If you have read previous posts on this site, you will have seen my posts on Diaspora.

Diaspora is an open-source social network created by students at NYU (New York University)
The social network was built with one thing in mind: Security

Firstly it worked by means of pods, that’s to say that you hold your information locally without it being on some database somewhere but connect to the general network.

Secondly it used an interesting revolutionary idea where you created categories which you placed your various contacts into.
The good thing about this is that you could make for instance a ‘family’ category and a ‘work’ category.
You probably wouldn’t want your boss to know what you have to say in your spare time, so you are able to send posts but select which categories they are sent to, giving you control.

You are probably wondering what on earth this has to do with Google Plus (G+/Google+). Well, let me tell you.

Google Plus: An original idea?

Well anyone who hasn’t discovered Diaspora will probably think that Google Plus is a new original idea created by Google, those who know Diaspora will know better.

It’s pretty safe to say that most features on Google Plus were ripped and renamed from Diaspora.
But before you get angry at Google Plus for that, that’s the beauty of open-source, copy and improve, exactly what Google Plus did.

Google Plus vs. Facebook

Everyone is calling Google Plus a Facebook killer, but that’s not entirely true. It definately could be, but there is an important factor that has to be taken into consideration.

Let’s have a look at Facebook’s features first of all so we can see what the most popular social network has offered us:

  • Post your latest status updates
  • Join groups based on interests
  • Play games
  • Chat
  • Let the world know where you are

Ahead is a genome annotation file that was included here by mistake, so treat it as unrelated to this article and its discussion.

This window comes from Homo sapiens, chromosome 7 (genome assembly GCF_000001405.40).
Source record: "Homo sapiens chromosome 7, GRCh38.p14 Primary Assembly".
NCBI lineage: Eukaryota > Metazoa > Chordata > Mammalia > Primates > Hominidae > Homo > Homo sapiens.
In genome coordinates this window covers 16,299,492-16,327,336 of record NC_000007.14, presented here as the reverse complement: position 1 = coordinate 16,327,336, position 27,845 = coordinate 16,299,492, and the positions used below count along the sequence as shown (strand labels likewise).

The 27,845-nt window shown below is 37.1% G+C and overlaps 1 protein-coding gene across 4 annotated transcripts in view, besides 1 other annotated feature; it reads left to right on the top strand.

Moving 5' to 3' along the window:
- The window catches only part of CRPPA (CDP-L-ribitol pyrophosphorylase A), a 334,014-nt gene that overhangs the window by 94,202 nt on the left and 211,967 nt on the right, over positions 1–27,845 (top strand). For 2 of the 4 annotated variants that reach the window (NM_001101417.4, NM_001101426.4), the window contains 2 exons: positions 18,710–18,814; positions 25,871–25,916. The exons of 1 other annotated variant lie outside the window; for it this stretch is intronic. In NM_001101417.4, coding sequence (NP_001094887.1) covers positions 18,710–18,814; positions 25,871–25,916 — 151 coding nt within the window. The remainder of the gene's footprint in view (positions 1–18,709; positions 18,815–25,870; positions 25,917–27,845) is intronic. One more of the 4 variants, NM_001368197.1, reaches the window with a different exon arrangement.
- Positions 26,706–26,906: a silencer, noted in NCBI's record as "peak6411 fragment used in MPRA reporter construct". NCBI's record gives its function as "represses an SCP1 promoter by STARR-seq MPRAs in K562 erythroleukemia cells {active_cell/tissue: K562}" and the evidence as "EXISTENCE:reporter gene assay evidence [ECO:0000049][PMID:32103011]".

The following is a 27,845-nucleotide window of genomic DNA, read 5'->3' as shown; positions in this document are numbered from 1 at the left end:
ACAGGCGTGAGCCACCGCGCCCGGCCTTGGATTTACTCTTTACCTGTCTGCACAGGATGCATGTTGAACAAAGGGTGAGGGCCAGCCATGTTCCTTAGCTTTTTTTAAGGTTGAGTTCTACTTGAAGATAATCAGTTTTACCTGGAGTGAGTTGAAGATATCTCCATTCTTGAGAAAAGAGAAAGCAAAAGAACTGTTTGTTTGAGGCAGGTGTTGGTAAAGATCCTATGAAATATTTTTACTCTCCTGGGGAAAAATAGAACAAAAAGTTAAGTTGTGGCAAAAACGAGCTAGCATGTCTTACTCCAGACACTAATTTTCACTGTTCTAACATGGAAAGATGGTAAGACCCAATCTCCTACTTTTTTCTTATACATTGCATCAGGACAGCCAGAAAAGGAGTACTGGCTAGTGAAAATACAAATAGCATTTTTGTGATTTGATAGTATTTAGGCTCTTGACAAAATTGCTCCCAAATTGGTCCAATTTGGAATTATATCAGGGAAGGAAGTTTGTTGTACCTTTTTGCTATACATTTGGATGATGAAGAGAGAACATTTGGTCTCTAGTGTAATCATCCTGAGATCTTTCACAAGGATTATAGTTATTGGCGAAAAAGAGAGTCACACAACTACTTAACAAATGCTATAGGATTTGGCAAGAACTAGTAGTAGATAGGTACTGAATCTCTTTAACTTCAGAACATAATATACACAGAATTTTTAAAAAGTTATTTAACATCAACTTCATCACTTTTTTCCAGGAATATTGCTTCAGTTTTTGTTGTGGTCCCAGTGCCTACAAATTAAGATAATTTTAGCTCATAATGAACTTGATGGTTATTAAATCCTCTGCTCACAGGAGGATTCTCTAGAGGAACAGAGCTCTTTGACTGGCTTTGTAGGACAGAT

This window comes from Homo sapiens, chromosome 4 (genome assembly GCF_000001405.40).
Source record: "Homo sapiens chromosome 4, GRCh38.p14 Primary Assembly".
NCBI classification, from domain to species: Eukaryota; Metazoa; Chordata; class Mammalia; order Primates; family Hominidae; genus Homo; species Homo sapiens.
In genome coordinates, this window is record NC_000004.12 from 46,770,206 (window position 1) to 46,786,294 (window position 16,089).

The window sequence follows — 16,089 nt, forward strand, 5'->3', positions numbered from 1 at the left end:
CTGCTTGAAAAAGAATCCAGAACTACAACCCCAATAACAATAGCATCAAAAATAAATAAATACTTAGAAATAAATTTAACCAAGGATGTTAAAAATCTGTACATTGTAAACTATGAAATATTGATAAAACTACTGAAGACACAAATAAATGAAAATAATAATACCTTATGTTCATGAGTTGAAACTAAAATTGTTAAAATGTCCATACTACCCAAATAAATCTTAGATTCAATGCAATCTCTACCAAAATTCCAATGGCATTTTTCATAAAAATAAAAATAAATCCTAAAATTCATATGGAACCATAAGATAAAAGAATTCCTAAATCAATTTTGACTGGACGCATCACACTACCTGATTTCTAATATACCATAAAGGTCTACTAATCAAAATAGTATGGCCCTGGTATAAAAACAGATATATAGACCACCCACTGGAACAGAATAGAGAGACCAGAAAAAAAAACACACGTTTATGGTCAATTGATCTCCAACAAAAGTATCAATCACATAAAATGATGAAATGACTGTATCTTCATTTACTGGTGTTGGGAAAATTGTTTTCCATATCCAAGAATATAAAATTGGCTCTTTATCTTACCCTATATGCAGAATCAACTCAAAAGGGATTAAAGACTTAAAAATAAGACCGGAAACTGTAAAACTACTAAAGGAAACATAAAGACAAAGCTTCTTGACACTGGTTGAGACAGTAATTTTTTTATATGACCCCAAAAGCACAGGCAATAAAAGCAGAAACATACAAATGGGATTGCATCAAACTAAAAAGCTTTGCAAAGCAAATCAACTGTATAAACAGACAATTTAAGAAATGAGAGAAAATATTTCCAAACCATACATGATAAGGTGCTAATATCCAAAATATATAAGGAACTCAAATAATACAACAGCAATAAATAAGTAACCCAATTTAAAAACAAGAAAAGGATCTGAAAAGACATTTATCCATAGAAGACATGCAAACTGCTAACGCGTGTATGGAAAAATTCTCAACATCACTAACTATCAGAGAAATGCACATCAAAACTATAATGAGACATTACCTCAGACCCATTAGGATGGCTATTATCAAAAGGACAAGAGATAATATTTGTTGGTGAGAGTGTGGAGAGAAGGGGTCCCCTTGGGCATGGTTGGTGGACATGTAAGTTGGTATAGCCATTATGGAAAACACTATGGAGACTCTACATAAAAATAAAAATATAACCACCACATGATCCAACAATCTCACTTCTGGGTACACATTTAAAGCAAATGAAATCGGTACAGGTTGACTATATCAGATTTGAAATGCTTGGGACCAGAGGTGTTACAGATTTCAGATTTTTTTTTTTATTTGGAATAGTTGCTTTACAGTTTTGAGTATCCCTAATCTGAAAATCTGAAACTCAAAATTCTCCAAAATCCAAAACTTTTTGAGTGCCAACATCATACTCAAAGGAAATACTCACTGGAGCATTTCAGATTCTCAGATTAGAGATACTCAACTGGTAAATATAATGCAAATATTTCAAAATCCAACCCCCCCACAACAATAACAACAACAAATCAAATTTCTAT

• Show off pictures/videos/music
  • Mobile application for Android, iPhone and Blackberry and a mobile site for all other phones
  • Content security (very basic)
  • Being in control of who may add you
  • Messaging
  • Liking a post
  • Replying to other posts
  • Updates by mail

As you can see, and already know most likely, Facebook has a lot to offer, but look a little deeper and you will find some things that may either make you feel a little unhappy and sometimes downright annoyed.

First of all, the privacy settings; they are basic at best. You pretty much can show all, or nothing to people visiting your profile.
Then there is the fact that if someone sends a request to become your friend and you accept, they can see your other friends unless those friends have privacy on their profile.
The problem with that is that there are some people who after adding you think it’s okay to add people they found on your profile eventhough they don’t know them (yes I’ve had those people).

What about when you send a reply to a post and the thread turns into a discussion about a McDonalds meal? Well, you receive a message every minute on things that simply don’t concern you. I know you can change it but still worth mentioning.

Then there is the problem that when you post a message EVERYBODY sees it, which in my case has caused me not to post at all from time to time.

Basically it comes down to this; If you join Facebook, you plunge deep into a social web, you either share with everyone or you don’t and that’s not good to me.